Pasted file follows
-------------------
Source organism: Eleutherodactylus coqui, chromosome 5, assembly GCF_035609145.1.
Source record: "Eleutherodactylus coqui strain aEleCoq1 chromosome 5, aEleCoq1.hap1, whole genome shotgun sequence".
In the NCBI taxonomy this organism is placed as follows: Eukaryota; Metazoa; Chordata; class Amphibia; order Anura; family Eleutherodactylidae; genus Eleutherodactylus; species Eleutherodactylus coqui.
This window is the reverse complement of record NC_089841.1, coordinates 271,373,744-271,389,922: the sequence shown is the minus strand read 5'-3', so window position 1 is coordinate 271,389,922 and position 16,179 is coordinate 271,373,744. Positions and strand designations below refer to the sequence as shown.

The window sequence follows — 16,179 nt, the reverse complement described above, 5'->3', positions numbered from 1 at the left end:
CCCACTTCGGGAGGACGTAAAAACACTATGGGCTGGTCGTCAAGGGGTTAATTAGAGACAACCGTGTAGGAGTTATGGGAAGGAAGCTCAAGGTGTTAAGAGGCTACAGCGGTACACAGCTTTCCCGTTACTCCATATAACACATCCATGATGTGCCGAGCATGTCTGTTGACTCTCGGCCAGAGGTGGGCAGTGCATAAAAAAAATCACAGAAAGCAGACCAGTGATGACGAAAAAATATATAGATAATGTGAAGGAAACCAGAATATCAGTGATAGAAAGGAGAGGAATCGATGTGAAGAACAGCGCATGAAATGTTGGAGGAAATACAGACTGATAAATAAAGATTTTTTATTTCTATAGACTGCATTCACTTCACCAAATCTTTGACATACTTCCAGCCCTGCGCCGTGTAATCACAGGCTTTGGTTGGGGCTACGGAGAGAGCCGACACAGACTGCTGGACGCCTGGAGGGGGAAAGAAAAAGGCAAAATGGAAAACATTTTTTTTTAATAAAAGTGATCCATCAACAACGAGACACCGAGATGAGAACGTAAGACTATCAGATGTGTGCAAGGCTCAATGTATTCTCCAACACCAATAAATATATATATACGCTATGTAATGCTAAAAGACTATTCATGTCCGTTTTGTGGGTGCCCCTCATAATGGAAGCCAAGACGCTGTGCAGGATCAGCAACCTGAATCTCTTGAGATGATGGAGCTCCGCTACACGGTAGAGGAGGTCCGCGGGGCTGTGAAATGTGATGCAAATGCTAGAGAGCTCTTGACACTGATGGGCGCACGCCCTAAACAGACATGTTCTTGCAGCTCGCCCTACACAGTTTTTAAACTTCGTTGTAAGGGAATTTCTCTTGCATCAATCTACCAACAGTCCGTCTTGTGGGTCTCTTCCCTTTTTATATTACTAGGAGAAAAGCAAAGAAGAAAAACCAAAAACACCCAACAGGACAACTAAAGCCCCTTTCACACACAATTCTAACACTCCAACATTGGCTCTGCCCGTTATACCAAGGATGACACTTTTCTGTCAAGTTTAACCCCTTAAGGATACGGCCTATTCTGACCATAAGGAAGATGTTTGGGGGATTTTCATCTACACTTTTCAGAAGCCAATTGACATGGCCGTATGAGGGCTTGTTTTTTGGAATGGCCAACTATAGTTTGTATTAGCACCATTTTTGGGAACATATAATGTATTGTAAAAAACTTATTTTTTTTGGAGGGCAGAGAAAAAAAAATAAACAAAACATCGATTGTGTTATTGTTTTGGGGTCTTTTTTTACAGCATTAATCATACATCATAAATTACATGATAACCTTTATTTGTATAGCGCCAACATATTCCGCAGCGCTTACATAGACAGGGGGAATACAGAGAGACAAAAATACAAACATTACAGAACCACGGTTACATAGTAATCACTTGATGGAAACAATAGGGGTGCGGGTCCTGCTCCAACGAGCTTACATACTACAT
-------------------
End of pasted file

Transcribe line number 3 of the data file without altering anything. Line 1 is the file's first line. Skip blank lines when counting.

In the NCBI taxonomy this organism is placed as follows: Eukaryota; Metazoa; Chordata; class Amphibia; order Anura; family Eleutherodactylidae; genus Eleutherodactylus; species Eleutherodactylus coqui.